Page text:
Friday, October 21, 2016

America could use another 'Mad Mad Mad Mad World'

Barrie Chase and Dick Shawn in Stanley Kramer's It's A Mad, Mad, Mad, Mad World (1963).

Sometimes, when I'm suffering from insomnia, I'll try to put myself to sleep by thinking about fantasy projects that I will never (and can never) possibly complete. Lately, I've been casting an imaginary, 21st century remake of Stanley Kramer's 1963 film, It's A Mad, Mad, Mad, Mad World. That epic, all-star comedy ran on TCM a few weeks ago, and for some reason, it caught my imagination like it never had before. Maybe it's because the title seems so true in 2016, or maybe because I can now relate to the middle-aged crankiness and desperation of the main characters. I've watched the movie all the way through about five or six times now, and I've been combing YouTube and Google for more information about it.

I don't know where this notion of mine came from. Maybe it's from this dodgy-looking IMDb entry for a supposed 2017 sequel. But I don't want to do a follow-up. I want to do a big-budget remake of the original, keeping the plot and characters mostly intact. I'd also keep the musical score by Ernest Gold intact, including the songs with lyrics by Mack David. I'd even set it in 1963, mainly because I prefer the clothes and cars of that time, plus I don't want the characters having access to Uber, smartphones, or GPS. The great thing is that, since most of the movie was set in the California desert, the original locations look pretty much the same today.

Milton Berle as J. Russell Finch
So who would be in my 2016 Mad World cast? The whole crux of this project is that I want to cast Louis CK as J. Russell Finch, the character played by Milton Berle in the original. Finch is a milquetoast, would-be entrepreneur who has suffered a nervous breakdown and is trying to soothe his nerves with a "relaxing" trip to Lake Mead with his wife Emmeline (Dorothy Provine) and his fearsome, always-complaining mother-in-law, Mrs. Marcus (Ethel Merman). That's before he and a bunch of greedy strangers get involved in a madcap treasure hunt for a dying gangster's stolen money. For the role of Algernon, the snooty Englishman that Finch encounters and with whom he forms a shaky partnership, I can only think of Ricky Gervais, with whom CK has worked several times. For Emmeline, who secretly dreams of running away to a convent, how about Amy Poehler?  For Mrs. Marcus... God, I don't know. Ethel Merman really owns that part. Maybe Meryl Streep could do something with it. Or Lily Tomlin or Susan Sarandon. Someone of that caliber. But for the role of Sylvester, Mrs. Marcus' whacked-out beach bum of a son (originally played by Dick Shawn), only one modern day actor will do: Will Ferrell. End of discussion. Non negotiable.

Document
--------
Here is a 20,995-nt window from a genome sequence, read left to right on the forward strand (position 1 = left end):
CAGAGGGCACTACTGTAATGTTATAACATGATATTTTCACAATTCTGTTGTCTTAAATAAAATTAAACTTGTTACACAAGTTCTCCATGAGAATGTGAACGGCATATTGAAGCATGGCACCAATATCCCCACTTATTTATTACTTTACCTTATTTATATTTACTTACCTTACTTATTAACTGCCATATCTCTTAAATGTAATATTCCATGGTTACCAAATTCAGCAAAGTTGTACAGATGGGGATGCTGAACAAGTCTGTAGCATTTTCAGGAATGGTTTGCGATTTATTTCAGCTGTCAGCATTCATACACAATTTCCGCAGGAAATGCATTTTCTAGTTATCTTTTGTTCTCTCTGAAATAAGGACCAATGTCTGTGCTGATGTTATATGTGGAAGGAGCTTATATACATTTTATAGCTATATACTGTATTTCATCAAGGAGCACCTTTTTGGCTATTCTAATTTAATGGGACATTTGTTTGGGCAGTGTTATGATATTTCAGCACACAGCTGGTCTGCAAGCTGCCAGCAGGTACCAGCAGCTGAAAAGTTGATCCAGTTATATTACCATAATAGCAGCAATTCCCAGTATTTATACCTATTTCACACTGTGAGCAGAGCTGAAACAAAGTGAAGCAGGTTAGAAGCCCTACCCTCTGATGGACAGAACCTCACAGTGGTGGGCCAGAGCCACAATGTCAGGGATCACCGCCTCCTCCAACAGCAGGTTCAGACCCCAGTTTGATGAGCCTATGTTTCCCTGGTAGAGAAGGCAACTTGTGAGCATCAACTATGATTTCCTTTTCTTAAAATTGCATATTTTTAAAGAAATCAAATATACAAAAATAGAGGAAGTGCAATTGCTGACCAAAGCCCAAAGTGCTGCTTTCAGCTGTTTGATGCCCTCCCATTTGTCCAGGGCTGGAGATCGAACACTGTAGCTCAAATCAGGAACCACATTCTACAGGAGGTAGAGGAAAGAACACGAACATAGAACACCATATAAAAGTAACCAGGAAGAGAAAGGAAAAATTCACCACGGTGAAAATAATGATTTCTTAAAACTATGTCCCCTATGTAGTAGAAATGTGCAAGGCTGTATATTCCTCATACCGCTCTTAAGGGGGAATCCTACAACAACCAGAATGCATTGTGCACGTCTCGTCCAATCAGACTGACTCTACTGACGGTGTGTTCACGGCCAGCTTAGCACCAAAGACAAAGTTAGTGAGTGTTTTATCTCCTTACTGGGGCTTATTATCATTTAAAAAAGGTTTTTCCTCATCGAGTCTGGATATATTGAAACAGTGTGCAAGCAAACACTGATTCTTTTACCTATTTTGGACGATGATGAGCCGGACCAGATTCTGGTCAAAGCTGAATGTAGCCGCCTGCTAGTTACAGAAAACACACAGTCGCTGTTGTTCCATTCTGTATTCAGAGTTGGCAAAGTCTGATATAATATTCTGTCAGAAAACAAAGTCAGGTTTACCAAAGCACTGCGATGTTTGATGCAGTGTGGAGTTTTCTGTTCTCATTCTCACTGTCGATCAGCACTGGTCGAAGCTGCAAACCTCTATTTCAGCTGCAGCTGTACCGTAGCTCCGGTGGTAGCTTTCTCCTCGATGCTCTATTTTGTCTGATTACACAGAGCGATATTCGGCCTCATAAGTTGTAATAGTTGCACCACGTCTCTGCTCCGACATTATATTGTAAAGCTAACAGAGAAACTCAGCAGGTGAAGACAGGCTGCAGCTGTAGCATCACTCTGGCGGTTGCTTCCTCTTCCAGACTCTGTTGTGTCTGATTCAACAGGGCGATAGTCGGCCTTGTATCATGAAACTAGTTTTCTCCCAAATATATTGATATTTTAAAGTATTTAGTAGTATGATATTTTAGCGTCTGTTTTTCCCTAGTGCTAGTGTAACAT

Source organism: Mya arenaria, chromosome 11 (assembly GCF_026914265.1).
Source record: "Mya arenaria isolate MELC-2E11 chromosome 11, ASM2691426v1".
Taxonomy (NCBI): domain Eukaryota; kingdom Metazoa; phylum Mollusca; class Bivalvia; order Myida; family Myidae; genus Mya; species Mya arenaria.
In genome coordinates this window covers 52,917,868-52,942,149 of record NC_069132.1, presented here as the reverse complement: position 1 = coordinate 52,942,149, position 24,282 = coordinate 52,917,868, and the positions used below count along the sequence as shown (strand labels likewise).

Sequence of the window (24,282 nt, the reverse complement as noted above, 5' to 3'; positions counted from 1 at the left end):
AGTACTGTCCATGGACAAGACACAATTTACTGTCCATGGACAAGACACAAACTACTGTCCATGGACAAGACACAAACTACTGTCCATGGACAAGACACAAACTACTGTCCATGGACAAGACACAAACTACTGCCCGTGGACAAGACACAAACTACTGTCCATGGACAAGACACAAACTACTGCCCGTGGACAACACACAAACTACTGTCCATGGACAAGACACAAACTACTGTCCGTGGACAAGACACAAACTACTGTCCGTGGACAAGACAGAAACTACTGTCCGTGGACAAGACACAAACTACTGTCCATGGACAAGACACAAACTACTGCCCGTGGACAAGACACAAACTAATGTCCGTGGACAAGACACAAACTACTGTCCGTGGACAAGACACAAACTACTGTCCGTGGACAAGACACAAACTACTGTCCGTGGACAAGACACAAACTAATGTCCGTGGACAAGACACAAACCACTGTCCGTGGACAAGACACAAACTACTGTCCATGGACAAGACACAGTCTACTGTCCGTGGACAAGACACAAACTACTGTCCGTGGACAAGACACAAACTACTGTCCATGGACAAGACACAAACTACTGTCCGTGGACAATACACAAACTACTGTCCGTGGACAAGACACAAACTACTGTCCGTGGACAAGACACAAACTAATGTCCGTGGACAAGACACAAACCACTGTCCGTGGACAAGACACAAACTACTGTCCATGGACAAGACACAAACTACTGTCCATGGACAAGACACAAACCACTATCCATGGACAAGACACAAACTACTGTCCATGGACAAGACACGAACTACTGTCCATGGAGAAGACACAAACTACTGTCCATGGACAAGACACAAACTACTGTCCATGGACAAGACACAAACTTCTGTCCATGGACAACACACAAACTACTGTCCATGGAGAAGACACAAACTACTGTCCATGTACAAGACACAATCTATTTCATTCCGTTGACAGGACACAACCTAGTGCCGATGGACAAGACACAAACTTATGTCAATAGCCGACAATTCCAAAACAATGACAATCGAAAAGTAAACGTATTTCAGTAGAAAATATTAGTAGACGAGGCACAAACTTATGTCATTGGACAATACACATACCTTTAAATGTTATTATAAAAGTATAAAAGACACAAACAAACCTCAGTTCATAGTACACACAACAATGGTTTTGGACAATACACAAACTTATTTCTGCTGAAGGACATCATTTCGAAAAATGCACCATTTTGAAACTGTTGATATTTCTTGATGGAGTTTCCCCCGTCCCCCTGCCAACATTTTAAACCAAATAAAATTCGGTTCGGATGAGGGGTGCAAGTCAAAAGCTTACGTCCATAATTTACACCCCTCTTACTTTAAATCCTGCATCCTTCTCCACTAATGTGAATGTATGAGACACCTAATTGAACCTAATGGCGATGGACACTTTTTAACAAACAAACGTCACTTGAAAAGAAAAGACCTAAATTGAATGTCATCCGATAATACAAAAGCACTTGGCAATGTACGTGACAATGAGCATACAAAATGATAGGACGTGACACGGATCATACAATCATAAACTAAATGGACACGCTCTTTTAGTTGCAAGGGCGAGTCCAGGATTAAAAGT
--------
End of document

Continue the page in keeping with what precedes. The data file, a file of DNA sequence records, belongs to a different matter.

Arguably, the central character of Mad World is Captain Culpepper, a grizzled old lawman who has spent his life being an honest public servant and has nothing to show for it but a face full of wrinkles and a head full of white hair. It's Culpepper who is really orchestrating the whole film, using the treasure seekers to find the same money that he has been seeking without success for years. In the original, this top-billed character is played by an ailing, decrepit Spencer Tracy. For my version, I considered Clint Eastwood but decided instead that Nick Nolte would be perfect. For Culpepper's equally grizzled but less honest colleague Aloysius (originally William Demarest), maybe Billy Bob Thornton.